In the previous several paragraphs, we have offered several alternative explanations for the lack of an effect of the gp91phox knockout on atherosclerosis development. As discussed, 1 viable alternative is that lipoxygenase enzymes or other enzymes are far more important in lipid peroxidation than is the NADPH oxidase. Another lesson that has repeatedly been hammered home from studies of knockout mice is that substantial redundancy exists in biology, and deletion of 1 enzymatic pathway often leads to compensation by 1 or more alternative pathways. Lipoprotein oxidation is critically important in allowing macrophages and other cells to remove lipids from the interstitial space, as modified lipoproteins are more readily cleared by scavenger receptors (which recognize the modified forms) than by the native LDL receptor. Thus, lipoprotein oxidation is a normal adaptive process, and it would not be surprising to find that this occurs via several pathways.
On a lighter note, the burning of carbon-based fuel is an oxidation reaction. In 1982, an excellent movie was released, Quest for Fire, directed by Jean-Jacques Annaud. This film depicted a prehistoric odyssey of early man, searching far and wide for fire, which was clearly important for survival. Today, we are continuing to look for little fires, in the form of oxidation reactions occurring in the vessel wall, with the ultimate goal of stamping them out. This quest is made difficult by the elusive nature of their sources and by the likelihood that several sources exist. Hopefully, we will be as successful as the protohumans in Quest for Fire, who eventually found their fire, learned to control it, and evolved to our present state.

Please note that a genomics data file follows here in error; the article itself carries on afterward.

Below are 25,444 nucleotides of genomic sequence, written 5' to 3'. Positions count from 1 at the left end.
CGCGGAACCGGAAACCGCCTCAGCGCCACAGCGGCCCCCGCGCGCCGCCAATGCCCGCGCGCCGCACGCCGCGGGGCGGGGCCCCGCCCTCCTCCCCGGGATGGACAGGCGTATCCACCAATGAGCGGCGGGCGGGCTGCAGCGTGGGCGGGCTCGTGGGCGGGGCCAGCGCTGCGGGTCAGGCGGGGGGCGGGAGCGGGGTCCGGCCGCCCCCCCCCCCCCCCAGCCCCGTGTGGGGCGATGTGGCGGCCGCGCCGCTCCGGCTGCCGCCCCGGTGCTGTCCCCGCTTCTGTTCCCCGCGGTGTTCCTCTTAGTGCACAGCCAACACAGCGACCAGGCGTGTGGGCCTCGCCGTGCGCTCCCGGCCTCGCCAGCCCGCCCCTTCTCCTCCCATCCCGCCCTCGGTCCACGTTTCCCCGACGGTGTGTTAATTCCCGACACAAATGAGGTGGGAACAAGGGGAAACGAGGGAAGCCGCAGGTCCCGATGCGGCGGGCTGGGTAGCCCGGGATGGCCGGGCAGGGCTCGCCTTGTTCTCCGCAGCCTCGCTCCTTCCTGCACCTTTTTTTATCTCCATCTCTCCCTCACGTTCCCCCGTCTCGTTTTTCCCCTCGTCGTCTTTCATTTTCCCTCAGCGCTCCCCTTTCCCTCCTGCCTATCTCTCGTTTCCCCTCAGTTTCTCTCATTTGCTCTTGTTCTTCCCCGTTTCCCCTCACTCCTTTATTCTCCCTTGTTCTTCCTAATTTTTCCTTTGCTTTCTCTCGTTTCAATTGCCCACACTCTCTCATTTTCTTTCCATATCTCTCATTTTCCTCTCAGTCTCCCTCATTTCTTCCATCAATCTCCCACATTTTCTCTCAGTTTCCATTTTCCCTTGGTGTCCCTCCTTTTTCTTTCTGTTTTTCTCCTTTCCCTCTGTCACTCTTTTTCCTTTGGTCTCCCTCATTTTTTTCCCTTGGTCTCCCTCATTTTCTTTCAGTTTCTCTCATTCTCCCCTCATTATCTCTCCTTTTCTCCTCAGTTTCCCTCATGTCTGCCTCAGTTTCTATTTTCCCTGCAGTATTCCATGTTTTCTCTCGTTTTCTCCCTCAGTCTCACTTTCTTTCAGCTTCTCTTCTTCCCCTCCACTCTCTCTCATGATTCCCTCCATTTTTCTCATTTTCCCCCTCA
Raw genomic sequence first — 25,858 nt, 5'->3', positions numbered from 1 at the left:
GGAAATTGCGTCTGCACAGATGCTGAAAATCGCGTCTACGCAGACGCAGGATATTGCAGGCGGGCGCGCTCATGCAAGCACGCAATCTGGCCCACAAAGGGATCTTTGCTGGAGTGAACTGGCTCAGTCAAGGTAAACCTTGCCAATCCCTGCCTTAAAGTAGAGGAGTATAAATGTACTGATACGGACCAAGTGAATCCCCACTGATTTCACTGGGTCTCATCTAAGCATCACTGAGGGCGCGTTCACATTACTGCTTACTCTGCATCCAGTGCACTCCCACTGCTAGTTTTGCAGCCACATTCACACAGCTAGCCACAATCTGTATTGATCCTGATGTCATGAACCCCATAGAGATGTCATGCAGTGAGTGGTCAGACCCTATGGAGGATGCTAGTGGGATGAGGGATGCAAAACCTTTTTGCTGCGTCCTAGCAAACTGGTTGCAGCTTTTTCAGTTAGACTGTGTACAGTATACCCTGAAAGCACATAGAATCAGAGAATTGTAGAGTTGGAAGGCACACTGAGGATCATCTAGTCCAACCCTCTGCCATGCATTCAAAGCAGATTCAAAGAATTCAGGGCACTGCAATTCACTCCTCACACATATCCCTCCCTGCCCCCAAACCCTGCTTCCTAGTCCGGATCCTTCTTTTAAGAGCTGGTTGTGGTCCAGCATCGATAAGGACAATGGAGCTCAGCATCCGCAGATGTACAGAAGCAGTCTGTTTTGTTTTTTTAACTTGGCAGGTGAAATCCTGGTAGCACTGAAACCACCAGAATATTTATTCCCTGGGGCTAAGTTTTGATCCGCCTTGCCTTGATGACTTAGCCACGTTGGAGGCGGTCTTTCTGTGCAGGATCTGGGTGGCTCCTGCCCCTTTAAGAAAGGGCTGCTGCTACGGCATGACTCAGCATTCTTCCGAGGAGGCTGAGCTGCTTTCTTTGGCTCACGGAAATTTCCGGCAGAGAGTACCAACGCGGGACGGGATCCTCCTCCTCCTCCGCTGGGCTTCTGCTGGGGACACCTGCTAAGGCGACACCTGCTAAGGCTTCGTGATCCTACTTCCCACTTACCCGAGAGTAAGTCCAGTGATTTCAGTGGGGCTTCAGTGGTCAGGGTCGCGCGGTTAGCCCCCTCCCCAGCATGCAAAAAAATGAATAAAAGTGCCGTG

Rotrosen D, Yeung CL, Leto TL, Malech HL, Kwong CH. Cytochrome b558: the flavin-binding component of the phagocyte NADPH oxidase. Science. 1992;256:1459–1462.
Dinauer MC, Pierce EA, Bruns GAP, Curnutte JT, Orkin SH. Human neutrophil cytochrome b light chain (p22-phox): gene structure, chromosomal location, and mutations in cytochrome-negative autosomal recessive chronic granulomatous disease. J Clin Invest. 1990;86:1729–1737.
Kirk EA, Dinauer MC, Rosen H, Chait A, Heinecke JW, LeBoeuf RC. Impaired superoxide production due to a deficiency in NADPH oxidase fails to inhibit atherosclerosis in mice. Arterioscler Thromb Vasc Biol. 2000;20:1529–1535.
Rajagopalan S, Kurz S, Munzel T, Tarpey M, Freeman BA, Griendling KK, Harrison DG. Angiotensin II-mediated hypertension in the rat increases vascular superoxide production via membrane NADH/NADPH oxidase activation: contribution to alterations of vasomotor tone. J Clin Invest. 1996;97:1916–1923.
Jones SA, O’Donnell VB, Wood JD, Broughton JP. Hughes EJ, Jones OTG. Expression of phagocyte NADPH oxidase components in human endothelial cells. Am J Physiol. 1996;271(Heart Circ Physiol. 40):H1626–H1634.
Miller FJ Jr, Gutterman DD, Rios CD, Heistad DD, Davidson BL. Superoxide production in vascular smooth muscle contributes to oxidative stress and impaired relaxation in atherosclerosis. Circ Res. 1998;82:1298–1305.